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Belonging

Brotherhood or fraternity is of different kinds. It may be family association, the intimate relationship of the household. This is limited and subject to change and disruption. How often it happens that in a family, love and agreement are changed into enmity and antagonism. Another form of fraternity is manifest in patriotism. Man loves his fellow-men because they belong to the same nativity. This is also limited and subject to change and disintegration, as for instance when sons of the same fatherland are opposed to each other in war, bloodshed and battle. Still another brotherhood or fraternity is that which arises from racial unity, the oneness of racial origin, producing ties of affinity and association. This likewise has its limitation and liability to change, for often war and deadly strife have been witnessed between people and nations of the same racial lineage. There is a fourth kind of brotherhood, the attitude of man toward humanity itself, the altruistic love of humankind and recognition of the fundamental human bond. Although this is unlimited it is nevertheless susceptible to change and destruction. Even from this universal fraternal bond the looked-for result does not appear. What is the looked-for result? Loving-kindness among all human creatures and a firm, indestructible brotherhood which includes all the divine possibilities and significances in humanity. Therefore it is evident that fraternity, love and kindness based upon family, nativity, race or an attitude of altruism are neither sufficient nor permanent since all of 80 them are limited, restricted and liable to change and disruption. For in the family there is discord and alienation; among sons of the same fatherland strife and internecine warfare are witnessed; between those of a given race, hostility and hatred are frequent; and even among the altruists varying aspects of opinion and lack of unselfish devotion give little promise of permanent and indestructible unity among mankind.
(‘Abdu’l-Bahá, Foundations of World Unity, p. 79)


For all beings are connected together like a chain, and reciprocal help, assistance, and influence belonging to the properties of things, are the causes of the existence, development, and growth of created beings. It is confirmed through evidences and proofs that every being universally acts upon other beings, either absolutely or through association.
(‘Abdu’l-Bahá, Bahá’í World Faith, p. 302)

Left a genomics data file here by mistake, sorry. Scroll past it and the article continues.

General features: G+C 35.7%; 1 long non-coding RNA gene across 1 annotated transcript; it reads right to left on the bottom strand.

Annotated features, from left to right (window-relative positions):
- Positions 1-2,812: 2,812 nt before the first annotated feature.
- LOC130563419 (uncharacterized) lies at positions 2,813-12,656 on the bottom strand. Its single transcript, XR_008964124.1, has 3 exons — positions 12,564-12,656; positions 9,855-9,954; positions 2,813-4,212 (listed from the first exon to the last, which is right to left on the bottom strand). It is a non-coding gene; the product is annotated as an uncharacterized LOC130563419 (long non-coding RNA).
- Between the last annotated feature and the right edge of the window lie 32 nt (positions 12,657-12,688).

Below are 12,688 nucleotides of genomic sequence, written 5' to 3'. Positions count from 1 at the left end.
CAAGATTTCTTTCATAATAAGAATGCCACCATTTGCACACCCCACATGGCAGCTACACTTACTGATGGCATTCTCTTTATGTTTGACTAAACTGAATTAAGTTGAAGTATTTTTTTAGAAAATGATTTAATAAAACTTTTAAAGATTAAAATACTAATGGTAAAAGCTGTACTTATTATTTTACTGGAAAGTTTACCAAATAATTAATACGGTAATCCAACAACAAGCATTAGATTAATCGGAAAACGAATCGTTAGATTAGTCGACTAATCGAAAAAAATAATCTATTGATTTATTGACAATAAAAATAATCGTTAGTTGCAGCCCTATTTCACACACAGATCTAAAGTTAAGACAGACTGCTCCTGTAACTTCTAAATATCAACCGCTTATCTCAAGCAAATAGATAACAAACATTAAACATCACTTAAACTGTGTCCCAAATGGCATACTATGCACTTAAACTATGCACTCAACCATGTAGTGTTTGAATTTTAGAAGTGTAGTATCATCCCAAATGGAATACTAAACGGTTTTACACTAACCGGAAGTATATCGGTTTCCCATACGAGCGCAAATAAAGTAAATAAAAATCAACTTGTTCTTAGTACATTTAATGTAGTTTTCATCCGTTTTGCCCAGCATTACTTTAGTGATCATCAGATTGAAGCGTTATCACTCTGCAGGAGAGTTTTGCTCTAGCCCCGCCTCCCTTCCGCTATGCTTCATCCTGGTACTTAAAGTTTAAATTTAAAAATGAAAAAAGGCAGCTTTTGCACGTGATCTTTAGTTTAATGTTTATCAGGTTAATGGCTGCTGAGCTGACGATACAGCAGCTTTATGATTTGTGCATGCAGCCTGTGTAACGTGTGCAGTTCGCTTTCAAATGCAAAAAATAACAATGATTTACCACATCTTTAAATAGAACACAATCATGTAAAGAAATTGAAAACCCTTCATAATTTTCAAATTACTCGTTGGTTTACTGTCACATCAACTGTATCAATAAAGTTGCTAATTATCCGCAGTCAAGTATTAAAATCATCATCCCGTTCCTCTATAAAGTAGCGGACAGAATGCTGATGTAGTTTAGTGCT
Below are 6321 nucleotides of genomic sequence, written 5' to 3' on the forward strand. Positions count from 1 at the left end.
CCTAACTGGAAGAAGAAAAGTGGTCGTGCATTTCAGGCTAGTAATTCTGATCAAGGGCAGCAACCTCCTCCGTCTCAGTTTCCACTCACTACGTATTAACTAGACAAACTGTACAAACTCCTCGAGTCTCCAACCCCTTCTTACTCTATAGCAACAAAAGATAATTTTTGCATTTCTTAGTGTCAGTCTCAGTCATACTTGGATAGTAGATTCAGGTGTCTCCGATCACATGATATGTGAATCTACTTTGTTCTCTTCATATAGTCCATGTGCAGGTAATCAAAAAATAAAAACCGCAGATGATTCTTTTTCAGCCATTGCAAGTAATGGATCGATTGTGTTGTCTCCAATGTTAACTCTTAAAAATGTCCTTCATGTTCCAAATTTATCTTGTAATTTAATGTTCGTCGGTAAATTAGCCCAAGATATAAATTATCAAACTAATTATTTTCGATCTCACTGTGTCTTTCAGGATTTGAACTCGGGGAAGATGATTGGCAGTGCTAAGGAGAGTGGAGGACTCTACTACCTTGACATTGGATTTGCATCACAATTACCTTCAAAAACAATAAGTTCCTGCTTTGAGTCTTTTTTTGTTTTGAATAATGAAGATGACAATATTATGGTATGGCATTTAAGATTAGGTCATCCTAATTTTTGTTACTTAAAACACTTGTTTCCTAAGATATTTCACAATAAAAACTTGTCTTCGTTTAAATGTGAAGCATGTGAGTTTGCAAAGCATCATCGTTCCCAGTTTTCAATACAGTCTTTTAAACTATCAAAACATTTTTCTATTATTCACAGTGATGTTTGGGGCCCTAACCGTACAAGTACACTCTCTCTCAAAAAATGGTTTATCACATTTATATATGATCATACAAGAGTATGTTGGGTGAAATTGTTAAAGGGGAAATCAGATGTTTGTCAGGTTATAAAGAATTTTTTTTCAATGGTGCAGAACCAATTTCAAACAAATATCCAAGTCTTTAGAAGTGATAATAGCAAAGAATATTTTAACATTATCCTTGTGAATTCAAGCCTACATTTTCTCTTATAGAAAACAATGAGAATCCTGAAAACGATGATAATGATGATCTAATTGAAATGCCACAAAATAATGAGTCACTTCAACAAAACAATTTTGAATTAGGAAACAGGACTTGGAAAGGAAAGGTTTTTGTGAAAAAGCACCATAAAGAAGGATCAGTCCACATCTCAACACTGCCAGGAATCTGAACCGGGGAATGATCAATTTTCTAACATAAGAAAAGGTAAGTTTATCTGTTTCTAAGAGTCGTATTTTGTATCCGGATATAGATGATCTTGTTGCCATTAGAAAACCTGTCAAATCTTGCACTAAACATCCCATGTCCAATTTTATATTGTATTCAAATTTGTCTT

Human brotherhood is likewise as clear and evident as the sun, for all are servants of one God, belong to one humankind, inhabit the same globe, are sheltered beneath the overshadowing dome of heaven and submerged in the sea of divine mercy.
(‘Abdu’l-Bahá, Foundations of World Unity, p. 14)


Human brotherhood and dependence exist because mutual helpfulness and cooperation are the two necessary principles underlying human welfare.
(‘Abdu’l-Bahá, Foundations of World Unity, p. 14)


In the creative plan there is no racial distinction and separation such as Frenchman, Englishman, American, German, Italian or Spaniard; all belong to one household. These boundaries and distinctions are human and artificial, not natural and original.
(‘Abdu’l-Bahá, Foundations of World Unity, p. 23)


Is it possible for one member of a family to be subjected to the utmost misery and to abject poverty and for the rest of the family to be comfortable? It is impossible unless those members of the family be senseless, atrophied, inhospitable, unkind. Then they would say, “Though these members do belong to our family—let them alone. Let us look after ourselves. Let them die. So long as I am comfortable, I am honored, I am happy—this my brother—let him die. If he be in misery let him remain in misery, so long as I am comfortable. If he is hungry let him remain so; I am satisfied. If he is without clothes, so long as I am clothed, let him remain as he is. If he is shelterless, homeless, so long as I have a home, let him remain in the wilderness.” Such utter indifference in the human family is due to lack of control, to lack of a working law, to lack of kindness in its midst. If kindness had been shown to the members of this family surely all the members thereof would have enjoyed comfort and happiness.
(‘Abdu’l-Bahá, Foundations of World Unity, p. 39)


We say “this man is a German, the other an Italian, a Frenchman, an Englishman,” etc. All belong to the great human family yet language is the barrier between them.
(‘Abdu’l-Bahá, Divine Philosophy, p. 143)


You are my family” and he looked about with a smile, “my new children! if a family lives in unison, great results are obtained. Widen the circle; when a city lives in intimate accord greater results will follow, and a continent that is fully united will likewise unite all other continents. Then will be the time of the greatest results, for all the inhabitants of the earth belong to one native land.”
(‘Abdu’l-Bahá, ‘Abdu’l-Bahá in London, p. 106)